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Thread: Powered up the build for the first time... I'm getting troublesome readings

  1. #1
    Senior Member SoulFetish's Avatar
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    Powered up the build for the first time... I'm getting troublesome readings

    So, I just got back and had a buddy come over while we powered up my build for the first time.
    First things first, I used a 25W incandescent limiter to take some readings of the secondary AC and DC voltages with the tubes pulled to take some no load readings on my secondaries. (roughly 1mA resistive max load).
    Using a true RMS meter, I first tested the mains voltage, which read about 118VAC. After a great start, it turns out that was the only measurement that gave me the voltage I expected. My secondary voltages are troublesome. The no load AC voltages measured pretty much exactly what I designed them to be under full drive conditions.
    The secondary which supplies the main amplifier is spec'd for 245-0-245 under a load of 150mA. I was getting 241VAC to center tap from each leg and I turned to my friend and said "bullshit the regulation is that good". I told him I expected to see around 252V-260V.
    Also, the other secondary supply was spec'd for 100-0-100V at 100mA for my +/- voltages. Under no load I was getting about +97VDC and -98VDC (which totally f-ed my bias calculations).
    I then switched to a 60W bulb and put in my put my preamp tubes and driver in, and set the grid voltage for the output tubes before installing them. But the DC was well under 300V, and my secondary fuses on both legs blew open. I suspect they may have fell victim to repeated in rush when switching power on and off. They are 200mA fast blow 2AG.
    What going on do you think? Just a dud power transformer? I'm thinking of calling the manufacturer, but I want to do this again and make sure I get the same figures to be sure. But the fuses blew because of something and I want to find out why before I make any decisions about where to go from here. You know, I really never anticipated having to replace a mains transformer for any other reason than destroying it somehow.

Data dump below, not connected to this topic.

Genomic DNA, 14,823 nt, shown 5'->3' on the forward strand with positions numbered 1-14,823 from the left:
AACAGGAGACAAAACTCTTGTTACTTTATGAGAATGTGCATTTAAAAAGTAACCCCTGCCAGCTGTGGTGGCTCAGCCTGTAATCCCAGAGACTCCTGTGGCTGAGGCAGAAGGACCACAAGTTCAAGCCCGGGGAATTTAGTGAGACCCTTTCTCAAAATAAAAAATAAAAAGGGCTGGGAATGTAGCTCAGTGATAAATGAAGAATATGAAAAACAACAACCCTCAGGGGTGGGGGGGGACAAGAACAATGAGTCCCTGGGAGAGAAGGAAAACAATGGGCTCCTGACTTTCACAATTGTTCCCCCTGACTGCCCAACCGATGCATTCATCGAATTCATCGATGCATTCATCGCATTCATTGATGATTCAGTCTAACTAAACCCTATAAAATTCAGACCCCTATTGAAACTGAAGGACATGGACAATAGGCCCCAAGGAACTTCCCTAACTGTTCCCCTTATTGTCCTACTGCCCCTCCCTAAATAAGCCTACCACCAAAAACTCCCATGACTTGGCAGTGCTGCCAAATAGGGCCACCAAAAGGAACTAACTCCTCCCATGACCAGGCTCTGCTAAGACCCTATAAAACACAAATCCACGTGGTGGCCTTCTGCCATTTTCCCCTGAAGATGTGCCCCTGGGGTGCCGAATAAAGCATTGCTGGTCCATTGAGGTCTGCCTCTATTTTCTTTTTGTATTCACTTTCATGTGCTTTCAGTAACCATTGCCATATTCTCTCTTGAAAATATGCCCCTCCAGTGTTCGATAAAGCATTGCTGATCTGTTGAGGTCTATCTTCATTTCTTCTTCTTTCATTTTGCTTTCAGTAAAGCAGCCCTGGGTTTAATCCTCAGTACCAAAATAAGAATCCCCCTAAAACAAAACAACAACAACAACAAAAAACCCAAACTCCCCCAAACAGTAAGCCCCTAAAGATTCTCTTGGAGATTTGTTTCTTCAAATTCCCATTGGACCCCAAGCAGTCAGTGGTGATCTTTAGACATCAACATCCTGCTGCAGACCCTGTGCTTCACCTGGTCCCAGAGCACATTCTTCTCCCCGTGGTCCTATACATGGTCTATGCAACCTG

Funny thing is, I used to bitch about designers who soldered leaded fuses in a circuit because it... well, because its a pain in the ass. That's why. But, I decided to call an audible towards the end of the build and solder these particular fuses in because I was worried about the littelfuse fuse holders being too brittle. So, I soldered those fuses to the board. Figures those were the ones to go!
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  2. #2
    Supporting Member eschertron's Avatar
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    I could only hazard a wild-@ss guess. But I do wonder what the filament voltages are, and what the secondary voltages are now after the fuses blew (upstream of the fuses, of course!). Consider this just a request for additional data points.
    Quote Originally Posted by Steve Conner View Post
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  3. #3
    Old Timer J M Fahey's Avatar
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    You get lower than expected voltages BECAUSE you are plugging into a lamp bulb limiter.

    And if you blow fuses is because you pass more current through them than what they are rated for.
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    Juan Manuel Fahey

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    Senior Member SoulFetish's Avatar
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    Quote Originally Posted by eschertron View Post
    I could only hazard a wild-@ss guess. But I do wonder what the filament voltages are, and what the secondary voltages are now after the fuses blew (upstream of the fuses, of course!). Consider this just a request for additional data points.
    Heater voltage measured 3.2-0-3.2VAC with the tubes pulled. I want to double check but, I think with the tubes installed, the voltage dropped under 3V to centertap. The AC voltage on the secondary, POST blown fuse, was 241-0-241VAC.
    I'm goint to mount some fuse holders, instead of using pigtails.
    Then, I'm going to pull all the secondary leads from the circuit, and retest the true unloaded voltages, and try and isolate whether the power transformer needs to be replaced. Which, as far as having to replace singular thing in the amp, is by far the worst case scenario. But, thems the breaks. I'll hold on to this transformer, and design a circuit that uses 250V on the plates, bias it in class A2, and drive those grids into orbit.